In Canada, a life imprisonment sentence is by far the most severe punishment for certain serious crimes. Although many indictable offences are legislated with the maximum penalty of life imprisonment, this sentence is rarely imposed by the courts, and is almost exclusively for serious and/or violent offences.
Offences such as first-degree murder, treason, and aggravated sexual assault can lead to a life imprisonment sentence. While the sentence signifies incarceration for the remainder of an offender’s life, processes such as the “faint hope clause” and ministerial review provide opportunities for parole eligibility and potential release. Moreover, the appeals process can also allow for a thorough and comprehensive review of the case.
First-degree murder and treason carry the longest period of parole ineligibility, as a person convicted of first-degree murder, sentenced to life imprisonment pursuant to section 745(a) of the criminal code of Canada, is ineligible for parole for a period of 25 years after the date they were taken into custody. Both first and second-degree murder results in a minimum of life imprisonment in Canada, however, second-degree murder has an opportunity for parole after a period of 10 years of incarceration, whereas first-degree murder does not.
What is a Life Imprisonment Sentence?
A life imprisonment sentence refers to a term of imprisonment that in Canada, lasts for the offender’s life, a period of 25 years, with exceptions for parole eligibility and/or statutory release.
Under paragraph 745(a) of the Criminal Code of Canada (CCC), an offender serving life for first-degree murder is eligible for full parole 25 years after the date they were taken into custody. Eligibility does not mean automatic release.
Offences That Carry a Life Imprisonment Sentence:
Life imprisonment can be imposed for offences such as first-degree murder, high treason, or certain forms of aggravated sexual assault. These offences are considered the most serious under Canadian law and carry significant penalties. However, there are other offences that are legislated to carry a maximum penalty of life imprisonment. For example, the straight indictable offence of break and enter to a residence contrary to Section 348 of the Criminal Code of Canada carries a maximum possible sentence of life imprisonment, meaning the courts could impose such a sentence. However, life sentences are almost exclusively for cases of serious violent offences.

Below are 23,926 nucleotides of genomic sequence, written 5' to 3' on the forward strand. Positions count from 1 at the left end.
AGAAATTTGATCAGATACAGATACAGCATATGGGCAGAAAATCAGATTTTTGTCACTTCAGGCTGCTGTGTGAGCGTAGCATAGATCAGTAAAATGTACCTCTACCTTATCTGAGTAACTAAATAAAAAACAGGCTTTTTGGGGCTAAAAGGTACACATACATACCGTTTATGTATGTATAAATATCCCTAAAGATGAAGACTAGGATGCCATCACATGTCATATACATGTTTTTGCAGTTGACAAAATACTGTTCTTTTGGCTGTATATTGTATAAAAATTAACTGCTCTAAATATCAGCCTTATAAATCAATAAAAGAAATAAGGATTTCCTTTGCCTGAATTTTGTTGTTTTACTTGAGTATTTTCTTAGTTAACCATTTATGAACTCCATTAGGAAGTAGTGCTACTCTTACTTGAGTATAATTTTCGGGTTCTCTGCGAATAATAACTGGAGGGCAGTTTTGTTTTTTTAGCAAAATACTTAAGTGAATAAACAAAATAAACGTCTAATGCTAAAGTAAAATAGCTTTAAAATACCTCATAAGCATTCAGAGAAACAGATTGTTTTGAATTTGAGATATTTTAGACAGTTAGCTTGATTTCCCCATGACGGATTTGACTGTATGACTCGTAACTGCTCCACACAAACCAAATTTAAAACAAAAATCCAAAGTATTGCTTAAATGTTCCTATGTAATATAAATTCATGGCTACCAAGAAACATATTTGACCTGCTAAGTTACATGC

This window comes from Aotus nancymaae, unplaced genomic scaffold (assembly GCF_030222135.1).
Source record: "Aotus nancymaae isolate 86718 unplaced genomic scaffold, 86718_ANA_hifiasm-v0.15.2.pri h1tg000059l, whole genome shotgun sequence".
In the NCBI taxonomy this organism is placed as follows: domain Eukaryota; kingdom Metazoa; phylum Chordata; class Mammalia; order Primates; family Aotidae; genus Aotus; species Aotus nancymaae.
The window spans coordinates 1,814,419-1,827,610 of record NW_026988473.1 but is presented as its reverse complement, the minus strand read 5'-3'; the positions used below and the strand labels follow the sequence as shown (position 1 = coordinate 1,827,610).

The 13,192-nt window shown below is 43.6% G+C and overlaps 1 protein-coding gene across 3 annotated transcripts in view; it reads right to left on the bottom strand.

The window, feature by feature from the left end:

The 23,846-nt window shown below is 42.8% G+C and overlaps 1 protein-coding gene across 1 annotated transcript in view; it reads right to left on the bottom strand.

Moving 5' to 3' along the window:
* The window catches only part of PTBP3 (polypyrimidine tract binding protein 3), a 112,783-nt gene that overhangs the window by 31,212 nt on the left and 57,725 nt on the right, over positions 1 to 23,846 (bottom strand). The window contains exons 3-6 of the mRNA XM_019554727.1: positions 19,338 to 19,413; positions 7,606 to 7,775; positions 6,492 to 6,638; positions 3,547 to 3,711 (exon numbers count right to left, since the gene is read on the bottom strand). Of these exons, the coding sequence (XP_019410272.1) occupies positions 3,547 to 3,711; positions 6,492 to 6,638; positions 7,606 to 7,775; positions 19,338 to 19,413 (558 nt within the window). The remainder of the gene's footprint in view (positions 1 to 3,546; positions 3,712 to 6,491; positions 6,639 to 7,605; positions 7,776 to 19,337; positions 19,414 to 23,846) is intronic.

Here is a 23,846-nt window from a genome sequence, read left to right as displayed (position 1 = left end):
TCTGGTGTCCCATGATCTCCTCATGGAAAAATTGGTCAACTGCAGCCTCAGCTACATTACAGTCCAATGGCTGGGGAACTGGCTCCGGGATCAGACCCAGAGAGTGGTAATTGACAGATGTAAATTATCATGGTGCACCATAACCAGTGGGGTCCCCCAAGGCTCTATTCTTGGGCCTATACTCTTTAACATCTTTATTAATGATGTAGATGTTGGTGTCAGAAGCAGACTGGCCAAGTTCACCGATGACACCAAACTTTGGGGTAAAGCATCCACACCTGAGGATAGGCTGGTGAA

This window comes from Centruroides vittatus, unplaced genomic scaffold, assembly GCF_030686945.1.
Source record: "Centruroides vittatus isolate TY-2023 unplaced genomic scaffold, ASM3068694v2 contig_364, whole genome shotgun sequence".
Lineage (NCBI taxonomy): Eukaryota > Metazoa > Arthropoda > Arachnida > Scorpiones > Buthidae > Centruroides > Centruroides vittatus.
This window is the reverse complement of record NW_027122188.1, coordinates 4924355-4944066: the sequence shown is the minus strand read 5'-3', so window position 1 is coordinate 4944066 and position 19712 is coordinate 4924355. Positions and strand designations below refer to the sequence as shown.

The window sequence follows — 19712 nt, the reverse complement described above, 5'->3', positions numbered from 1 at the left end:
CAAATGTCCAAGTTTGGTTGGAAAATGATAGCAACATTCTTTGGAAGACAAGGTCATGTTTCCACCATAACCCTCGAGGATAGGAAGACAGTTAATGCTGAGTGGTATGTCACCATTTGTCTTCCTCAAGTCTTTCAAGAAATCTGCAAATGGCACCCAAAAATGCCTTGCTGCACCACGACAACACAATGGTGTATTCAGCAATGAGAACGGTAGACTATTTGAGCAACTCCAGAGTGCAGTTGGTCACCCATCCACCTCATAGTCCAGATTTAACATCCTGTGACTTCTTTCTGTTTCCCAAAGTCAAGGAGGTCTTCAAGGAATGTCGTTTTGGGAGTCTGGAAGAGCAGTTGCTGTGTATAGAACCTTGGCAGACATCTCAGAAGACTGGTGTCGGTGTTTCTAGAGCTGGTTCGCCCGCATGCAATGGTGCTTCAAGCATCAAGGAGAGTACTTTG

In 2014, the Criminal Code of Canada was amended in order to grant courts the authority to issue consecutive life sentences, in effect allowing for multiple periods of parole ineligibility to be stacked and lead to a total parole ineligibility period of greater than 56 years. In the most extreme cases, it authorized a de facto term of life imprisonment without parole (when the total parole ineligibility period extends beyond the offender’s life expectancy).
While life sentences are rare in cases that do not include the violent offence of murder, the courts may apply a dangerous offender designation in cases involving serious violent or sexual offences. Such a designation may result in an indeterminate sentence with no maximum limit, but a parole review occurs after 7 years and every 2 years after that.
Appealing a Life Imprisonment Sentence:
When a person is sentenced to life imprisonment, they have the right to appeal the conviction or sentence. Appeals can be made under various circumstances, which include errors by the prosecution, errors or oversight by the judge, procedural irregularities, or new evidence. The appeals process provides an opportunity to challenge the conviction or seek a reduction in the sentence.
“Faint Hope Clause” Applications:
Section 745 of the Criminal Code is known as the “faint hope clause.” The section originally applied to offenders sentenced to life imprisonment without parole eligibility for 15 years or more; as well as offenders convicted of high treason or first-degree murder who were not eligible for parole for 25 years; and offenders convicted of second-degree murder, whose parole eligibility is set between 10 and 25 years.
Under the original faint hope clause, an offender who served 15 years of a life sentence could apply to the chief justice of the province where he or she was convicted for a reduction of his or her parole eligibility period. The chief justice then designated a superior court judge to impanel a 12-member jury to hear and determine the application.
The faint hope clause is no longer available for any offences committed after December 2, 2011, after the federal government passed legislation (Bill S-6) which abolished the faint hope clause for any person sentenced after December 2, 2011.